I confess that I often fall into the latter category. I am a rational, educated personal with thoroughly reasonable expectations of what is and is not possible. And so most of the time I pray, not according to my deepest desires, sometimes not even according to God’s will, but according to what seems reasonable, what seems safe. I have no doubt that God can do amazing things even through such mediocre prayers, but I have begun to wonder how my faith might be transformed if I were to pray for my deepest desires. I might be surprised at what I receive—and even if I don’t get exactly what I pray for, might the risk and trust of praying so boldly open me up to seeing more amazing things than I could even ask?
When we start asking for the deepest desires of our hearts, we often tread into the realm of the miraculous. The things we want most are usually not a puppy or a Panthers Superbowl win—they are things that seem almost silly to ask. They are things that seem impossible. Often, if we received them, they would be called miracles.
What is a miracle, anyway? The Bible is full of them—lepers healed, blind men restored to sight, dead men raised, barren women made mothers, water turned to wine. Often we think all that mumbojumbo was something that happened back then but doesn’t happen today—it seems as far-fetched as waving a magic wand over someone’s sick and broken body, expecting results. You would immediately ask for a second opinion if your doctor did that. Some early depictions of Jesus’ miracles show him holding what looks like a magic wand. Even the early Christians had trouble wrapping their minds around the seemingly magical component of the miraculous.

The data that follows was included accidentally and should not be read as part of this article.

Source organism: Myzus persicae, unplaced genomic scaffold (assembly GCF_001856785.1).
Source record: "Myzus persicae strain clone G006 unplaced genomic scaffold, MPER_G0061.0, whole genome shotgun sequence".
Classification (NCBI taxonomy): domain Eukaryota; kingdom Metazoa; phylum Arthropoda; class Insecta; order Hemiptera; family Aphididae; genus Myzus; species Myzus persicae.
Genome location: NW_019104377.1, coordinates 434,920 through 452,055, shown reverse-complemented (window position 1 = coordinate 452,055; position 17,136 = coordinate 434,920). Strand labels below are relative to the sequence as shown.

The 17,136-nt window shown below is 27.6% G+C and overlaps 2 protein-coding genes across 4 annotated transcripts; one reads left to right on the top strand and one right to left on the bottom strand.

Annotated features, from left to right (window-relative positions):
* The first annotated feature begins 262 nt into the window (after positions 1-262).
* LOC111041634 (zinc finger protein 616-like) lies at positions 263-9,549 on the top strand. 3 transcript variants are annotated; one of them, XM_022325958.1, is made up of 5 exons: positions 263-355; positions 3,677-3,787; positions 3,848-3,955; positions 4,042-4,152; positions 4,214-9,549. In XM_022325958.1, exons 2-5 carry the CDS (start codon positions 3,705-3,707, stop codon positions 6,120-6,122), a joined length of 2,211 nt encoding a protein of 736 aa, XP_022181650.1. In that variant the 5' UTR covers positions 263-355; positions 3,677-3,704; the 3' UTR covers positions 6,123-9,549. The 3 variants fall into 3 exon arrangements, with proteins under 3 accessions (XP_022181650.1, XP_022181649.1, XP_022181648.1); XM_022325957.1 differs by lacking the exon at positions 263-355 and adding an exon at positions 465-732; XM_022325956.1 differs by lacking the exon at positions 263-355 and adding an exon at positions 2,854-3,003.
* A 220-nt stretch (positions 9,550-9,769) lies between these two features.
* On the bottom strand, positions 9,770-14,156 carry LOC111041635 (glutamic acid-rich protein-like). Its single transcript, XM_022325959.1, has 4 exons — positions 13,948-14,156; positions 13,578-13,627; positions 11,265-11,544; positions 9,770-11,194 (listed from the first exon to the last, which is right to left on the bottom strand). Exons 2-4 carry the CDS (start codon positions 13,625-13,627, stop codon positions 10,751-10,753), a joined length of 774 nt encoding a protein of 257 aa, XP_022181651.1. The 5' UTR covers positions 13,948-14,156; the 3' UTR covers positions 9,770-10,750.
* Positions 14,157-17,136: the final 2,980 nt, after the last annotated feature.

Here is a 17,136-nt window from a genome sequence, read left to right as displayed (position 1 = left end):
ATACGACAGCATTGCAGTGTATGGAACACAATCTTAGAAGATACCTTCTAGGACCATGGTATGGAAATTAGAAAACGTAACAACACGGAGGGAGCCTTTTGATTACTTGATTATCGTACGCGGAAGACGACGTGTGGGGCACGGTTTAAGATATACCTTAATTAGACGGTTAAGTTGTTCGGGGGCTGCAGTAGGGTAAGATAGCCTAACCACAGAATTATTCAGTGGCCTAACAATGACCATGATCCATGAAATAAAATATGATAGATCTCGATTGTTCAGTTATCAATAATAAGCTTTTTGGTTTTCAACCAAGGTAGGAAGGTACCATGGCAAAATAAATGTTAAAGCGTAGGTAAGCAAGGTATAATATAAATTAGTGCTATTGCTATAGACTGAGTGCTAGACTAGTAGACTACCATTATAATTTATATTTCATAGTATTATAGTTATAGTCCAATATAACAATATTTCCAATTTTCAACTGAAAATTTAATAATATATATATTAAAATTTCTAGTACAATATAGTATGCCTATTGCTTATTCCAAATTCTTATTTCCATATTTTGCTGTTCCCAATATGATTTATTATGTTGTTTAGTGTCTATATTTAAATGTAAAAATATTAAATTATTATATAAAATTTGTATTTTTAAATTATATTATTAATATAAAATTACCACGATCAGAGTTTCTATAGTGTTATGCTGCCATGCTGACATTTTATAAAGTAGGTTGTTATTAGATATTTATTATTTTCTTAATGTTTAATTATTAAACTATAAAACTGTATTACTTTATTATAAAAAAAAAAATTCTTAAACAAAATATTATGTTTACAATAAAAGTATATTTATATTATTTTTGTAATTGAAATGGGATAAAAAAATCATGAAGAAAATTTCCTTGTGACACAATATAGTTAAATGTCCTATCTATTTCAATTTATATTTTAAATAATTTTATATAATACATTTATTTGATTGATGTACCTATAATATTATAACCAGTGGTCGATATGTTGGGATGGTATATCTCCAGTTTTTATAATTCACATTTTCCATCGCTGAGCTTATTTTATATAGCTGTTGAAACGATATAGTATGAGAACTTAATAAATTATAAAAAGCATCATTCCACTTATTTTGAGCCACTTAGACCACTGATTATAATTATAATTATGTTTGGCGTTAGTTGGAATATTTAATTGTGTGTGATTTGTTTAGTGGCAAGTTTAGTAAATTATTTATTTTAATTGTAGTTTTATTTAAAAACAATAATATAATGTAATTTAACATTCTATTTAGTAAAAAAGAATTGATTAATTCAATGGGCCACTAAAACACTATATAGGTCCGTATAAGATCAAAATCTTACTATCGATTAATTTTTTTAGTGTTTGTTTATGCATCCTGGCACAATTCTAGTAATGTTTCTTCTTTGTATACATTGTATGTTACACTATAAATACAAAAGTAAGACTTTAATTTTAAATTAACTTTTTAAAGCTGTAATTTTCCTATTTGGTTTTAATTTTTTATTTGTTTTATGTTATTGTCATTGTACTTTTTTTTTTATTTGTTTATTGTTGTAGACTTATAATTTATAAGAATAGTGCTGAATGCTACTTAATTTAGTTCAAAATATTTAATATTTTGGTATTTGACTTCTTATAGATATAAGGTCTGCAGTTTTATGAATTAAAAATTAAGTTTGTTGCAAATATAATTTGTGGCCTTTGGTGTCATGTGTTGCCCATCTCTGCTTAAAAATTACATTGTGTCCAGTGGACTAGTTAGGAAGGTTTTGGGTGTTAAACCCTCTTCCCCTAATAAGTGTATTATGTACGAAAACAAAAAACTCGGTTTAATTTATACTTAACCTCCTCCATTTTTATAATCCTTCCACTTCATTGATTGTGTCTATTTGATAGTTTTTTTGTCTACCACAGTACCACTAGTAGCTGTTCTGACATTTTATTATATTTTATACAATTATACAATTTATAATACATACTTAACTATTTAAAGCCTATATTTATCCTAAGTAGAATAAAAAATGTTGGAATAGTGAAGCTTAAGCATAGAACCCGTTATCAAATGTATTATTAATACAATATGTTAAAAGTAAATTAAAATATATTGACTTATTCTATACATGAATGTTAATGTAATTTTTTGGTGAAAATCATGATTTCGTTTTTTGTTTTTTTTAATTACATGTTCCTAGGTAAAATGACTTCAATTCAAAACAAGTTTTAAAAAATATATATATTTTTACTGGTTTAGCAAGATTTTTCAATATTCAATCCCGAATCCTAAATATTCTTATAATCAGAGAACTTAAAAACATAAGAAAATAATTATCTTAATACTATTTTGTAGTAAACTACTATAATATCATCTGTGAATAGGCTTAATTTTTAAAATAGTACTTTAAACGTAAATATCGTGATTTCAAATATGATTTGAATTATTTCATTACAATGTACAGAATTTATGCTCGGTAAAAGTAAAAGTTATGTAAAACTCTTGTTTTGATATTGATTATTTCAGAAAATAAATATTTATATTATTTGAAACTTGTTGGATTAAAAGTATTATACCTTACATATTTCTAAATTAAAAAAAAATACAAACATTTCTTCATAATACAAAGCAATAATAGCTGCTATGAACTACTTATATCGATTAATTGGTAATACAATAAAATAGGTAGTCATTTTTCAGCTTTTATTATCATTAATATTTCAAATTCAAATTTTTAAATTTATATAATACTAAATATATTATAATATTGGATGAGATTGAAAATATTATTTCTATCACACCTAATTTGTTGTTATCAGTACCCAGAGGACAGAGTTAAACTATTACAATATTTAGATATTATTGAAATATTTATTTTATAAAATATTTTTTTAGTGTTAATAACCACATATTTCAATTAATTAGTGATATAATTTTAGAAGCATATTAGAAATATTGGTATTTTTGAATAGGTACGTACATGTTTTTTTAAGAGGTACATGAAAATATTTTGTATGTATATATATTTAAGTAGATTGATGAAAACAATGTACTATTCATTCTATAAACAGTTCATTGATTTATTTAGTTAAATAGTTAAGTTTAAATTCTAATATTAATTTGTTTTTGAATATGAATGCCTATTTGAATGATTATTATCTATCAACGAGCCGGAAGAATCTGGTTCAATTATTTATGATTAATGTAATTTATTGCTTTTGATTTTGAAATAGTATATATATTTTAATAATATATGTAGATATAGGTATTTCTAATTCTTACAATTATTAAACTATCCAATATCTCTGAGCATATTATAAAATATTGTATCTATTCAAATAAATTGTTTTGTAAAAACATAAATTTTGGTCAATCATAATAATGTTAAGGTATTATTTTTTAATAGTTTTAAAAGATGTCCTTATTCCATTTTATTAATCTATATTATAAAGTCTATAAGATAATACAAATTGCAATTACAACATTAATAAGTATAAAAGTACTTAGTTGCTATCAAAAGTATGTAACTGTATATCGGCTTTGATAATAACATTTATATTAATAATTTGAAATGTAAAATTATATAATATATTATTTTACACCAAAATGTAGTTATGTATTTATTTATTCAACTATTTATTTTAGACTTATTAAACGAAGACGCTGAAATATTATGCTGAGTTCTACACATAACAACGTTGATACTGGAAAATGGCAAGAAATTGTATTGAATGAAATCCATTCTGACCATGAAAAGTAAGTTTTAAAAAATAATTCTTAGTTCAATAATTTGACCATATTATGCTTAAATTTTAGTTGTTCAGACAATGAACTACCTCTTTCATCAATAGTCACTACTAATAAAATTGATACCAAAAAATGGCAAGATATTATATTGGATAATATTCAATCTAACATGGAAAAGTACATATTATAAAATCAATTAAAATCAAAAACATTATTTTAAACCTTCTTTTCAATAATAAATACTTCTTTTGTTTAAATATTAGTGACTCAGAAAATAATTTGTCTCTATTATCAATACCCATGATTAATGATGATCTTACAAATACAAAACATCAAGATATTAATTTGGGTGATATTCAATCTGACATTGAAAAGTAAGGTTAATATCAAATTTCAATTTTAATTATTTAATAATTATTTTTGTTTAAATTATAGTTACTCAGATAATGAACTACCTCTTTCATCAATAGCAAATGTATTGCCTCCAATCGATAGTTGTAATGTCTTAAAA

Some people, on the other hand, question the validity of the Biblical miracles. They say, well, a miracle is just something that can’t be explained at the time—but perhaps we can explain some of these miracles; maybe there is some scientific reason these things happened that can take the magic out of the stories and make them more palatable. For some, this line of thinking is the only way they can get on board with what the Bible says about Jesus; for others, it is to reject Christian faith outright.
So is a miracle just something that can’t be explained at the time that might later be rationalized and understood? Or is it beyond comprehension, almost magical? Lemony Snicket is the pen name of children’s author Daniel Handler, and I love what he has to say about miracles: “Miracles are like meatballs, because nobody can exactly agree on what they are made of, where they come from, or how often they should appear.”